“In those days John the Baptist came preaching in the wilderness of Judea, . . . Then Jerusalem, all Judea, and all the region around the Jordan went out to him” (Matthew 3:1, 5).
One of the attractions of preaching in countries like Nepal and Bangladesh is the number of people who will travel long distances under difficult circumstances to hear one’s lessons. On my very first trip to Nepal I met some brothers from the mountains who had come to Katmandu to hear me preach. When I asked where they lived they said, “It is two days walk from our village to the end of the bus route, then a 12 hour ride on the bus to Katmandu.” Continue reading “Drawing an audience”
Can you imagine living in Corinth and getting a letter from Paul, the apostle, in which he wrote, “I thank God that I did not baptise any of you except Crispus and Gaius” (1 Corinthians 1:14 NET)? Why would Paul thank God that he had not baptised very many people? Continue reading “Preach the gospel!”
“…take no thought beforehand what ye shall speak” (Mark 13:11)
When I was about 13, I picked up a guitar for the first time. To say that I picked it up quickly was an understatement. I could listen to a piece of music and almost see in my mind how to reproduce that sound on the guitar. It gave me the ability to do what some of my friends only dreamed of doing, or could only do with endless hours of hard work. Continue reading “Guided by the Spirit”
On one particular Sunday a number of years ago, a well-groomed man visited our congregation once again. He had worshipped with us on numerous occasions during the previous twelve months, but now he made an offer. Continue reading “Preaching”
One of my elders used this familiar phrase Sunday – you know the one. “Preacher, you quit preachin’ and gone to meddlin’.” It’s a sad day when preaching meddles in our marriages, meddles in our work ethics, meddles in our use of money. Of course, that elder was kidding. But I like the phrase because it says something important. There is an idea out there, not quite said but believed nonetheless, that preaching isn’t supposed to actually demand lifestyle changes, commitment, or repentance.
It’s not supposed to suggest that some actions are morally wrong, or that if there are true teachings there must be false teachings, too. It’s not supposed to proclaim that there is a right way and a wrong way, or worse, that there is just one way, one truth, and one life (John 14:6).
That’s so exclusive! We need to include all kinds of lifestyles! Continue reading “Gone to meddlin’”
When a baby is born, they are fed milk or formula until they are able to handle solid food. As we grow, we have a greater say over our diet.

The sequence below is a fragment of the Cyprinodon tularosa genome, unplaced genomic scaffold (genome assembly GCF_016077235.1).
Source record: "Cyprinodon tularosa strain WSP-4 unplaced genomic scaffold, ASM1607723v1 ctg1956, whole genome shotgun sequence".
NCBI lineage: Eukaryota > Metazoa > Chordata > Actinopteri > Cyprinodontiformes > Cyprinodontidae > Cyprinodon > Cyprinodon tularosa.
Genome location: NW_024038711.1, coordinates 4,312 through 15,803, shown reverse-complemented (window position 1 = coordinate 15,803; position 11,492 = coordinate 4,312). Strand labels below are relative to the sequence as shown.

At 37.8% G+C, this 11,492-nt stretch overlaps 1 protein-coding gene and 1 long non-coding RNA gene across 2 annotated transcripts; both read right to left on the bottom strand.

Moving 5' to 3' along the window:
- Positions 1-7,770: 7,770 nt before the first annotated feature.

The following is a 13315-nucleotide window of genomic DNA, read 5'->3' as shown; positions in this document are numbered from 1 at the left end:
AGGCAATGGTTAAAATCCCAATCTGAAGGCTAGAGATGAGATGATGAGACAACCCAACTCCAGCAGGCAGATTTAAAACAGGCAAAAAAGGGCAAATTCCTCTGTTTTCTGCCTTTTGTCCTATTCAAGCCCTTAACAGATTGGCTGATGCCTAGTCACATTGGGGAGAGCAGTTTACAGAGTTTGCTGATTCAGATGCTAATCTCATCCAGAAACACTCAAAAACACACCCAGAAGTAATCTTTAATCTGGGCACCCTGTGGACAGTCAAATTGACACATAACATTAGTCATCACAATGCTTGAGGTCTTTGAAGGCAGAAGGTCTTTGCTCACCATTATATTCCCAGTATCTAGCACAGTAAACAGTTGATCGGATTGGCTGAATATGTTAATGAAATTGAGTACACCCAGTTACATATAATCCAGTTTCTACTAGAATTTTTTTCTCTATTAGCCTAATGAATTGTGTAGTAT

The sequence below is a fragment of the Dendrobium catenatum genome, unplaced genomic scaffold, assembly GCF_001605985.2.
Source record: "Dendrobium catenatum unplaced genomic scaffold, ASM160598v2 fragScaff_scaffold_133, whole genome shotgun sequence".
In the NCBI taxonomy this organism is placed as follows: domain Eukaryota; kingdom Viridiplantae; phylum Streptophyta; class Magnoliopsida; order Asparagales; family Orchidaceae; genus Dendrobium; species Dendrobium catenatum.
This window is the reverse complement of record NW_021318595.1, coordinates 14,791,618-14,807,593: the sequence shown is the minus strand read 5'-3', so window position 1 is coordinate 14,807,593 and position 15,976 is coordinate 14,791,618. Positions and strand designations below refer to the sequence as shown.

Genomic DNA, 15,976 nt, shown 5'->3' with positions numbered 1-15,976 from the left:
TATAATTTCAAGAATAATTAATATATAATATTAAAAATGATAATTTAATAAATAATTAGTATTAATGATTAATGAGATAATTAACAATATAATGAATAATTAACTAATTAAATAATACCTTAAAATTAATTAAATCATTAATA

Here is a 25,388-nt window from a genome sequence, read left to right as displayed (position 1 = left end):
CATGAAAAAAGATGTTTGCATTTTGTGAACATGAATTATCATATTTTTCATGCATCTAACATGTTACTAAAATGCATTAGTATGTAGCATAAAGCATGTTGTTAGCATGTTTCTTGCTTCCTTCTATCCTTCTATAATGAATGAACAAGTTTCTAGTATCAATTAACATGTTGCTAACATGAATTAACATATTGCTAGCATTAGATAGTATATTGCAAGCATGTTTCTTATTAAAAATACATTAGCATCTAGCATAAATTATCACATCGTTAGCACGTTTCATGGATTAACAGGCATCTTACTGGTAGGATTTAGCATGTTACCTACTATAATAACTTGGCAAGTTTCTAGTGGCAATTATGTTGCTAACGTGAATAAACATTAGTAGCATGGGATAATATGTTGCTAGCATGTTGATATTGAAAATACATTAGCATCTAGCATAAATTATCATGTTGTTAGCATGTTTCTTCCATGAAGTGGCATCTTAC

Some choose to become meat eaters while others become vegetarians. Neither is inherently right or wrong since you can find a host of experts and advocates on both sides.
Spiritually, though, we can be more certain. In the Bible, God uses diet to refer to spiritual maturity. New Christians can’t handle the advanced teaching that may be a normal meal for a mature Christian. Continue reading “Spiritual vegetarians”
Not all preaching is equal because preachers fall all along the spectrum of talent, passion and righteousness. Those who preach aren’t any closer to God in rank than anyone else (Galatians 3:26-28).
While preachers are neither celebrities nor punching bags, they all have a powerful responsibility to truth. Continue reading “Fleshly or spiritual preaching?”
The Great Commission calls upon Christians to take the gospel to the world (Matthew 28:18-20). We must be wise to find the most efficient and successful method to deliver the Word.
When God delivered the Law of Moses, he did so in print (Exodus 31:18). Likewise, God assembled the Bible to preserve Scripture for all generations (2 Timothy 3:16-17). Jesus is even called the Word, which can be both spoken and written (John 1:1). Continue reading “Writing should be seen as a ministry”
Jesus was finished with the Pharisees and Sadducees.
It wasn’t that he shunned them, but they decided to stop talking to him (Matthew 22:46).
The lesson of Jesus to the crowds in Matthew 23 was to beware of these religious “leaders,” since they had no desire to become any more than what they were: they were hypocrites.
A hypocrite is a person who is an actor. The word itself comes from the drama of the Greeks and refers to the false face the actors wore while performing their roles. The Pharisees wore a false face of holiness. Underneath the mask, however, the Pharisees were quite unholy.
The first woe Jesus pronounced upon the scribes and Pharisees, Jesus said, “But woe to you, scribes and Pharisees, hypocrites, because you shut off the kingdom of heaven from people; for you do not enter in yourselves, nor do you allow those who are entering to go in” (Matthew 23:13 NASB). Continue reading “Woe to those who lock the door!”
How often do we make rash statements? Statements, that if we had taken just a moment to think through, we would never have made, yet statements that lock us into a particular course of action. This is what we find in Acts 23.
The apostle Paul had been taken prisoner on a trumped up charge (see Acts 21:28). All the Roman commanding officer knew was that because of Paul the Jews had come close to rioting during the time of Pentecost (see Acts 20:16). When Paul spoke to him in Greek he figured out that he wasn’t the Egyptian outlaw with 4000 assassins following him. Paul offered to speak to the people and the officer gave him permission, hoping, it would seem, to gain some insight into why the people were trying to kill this man. Continue reading “Are they still hungry?”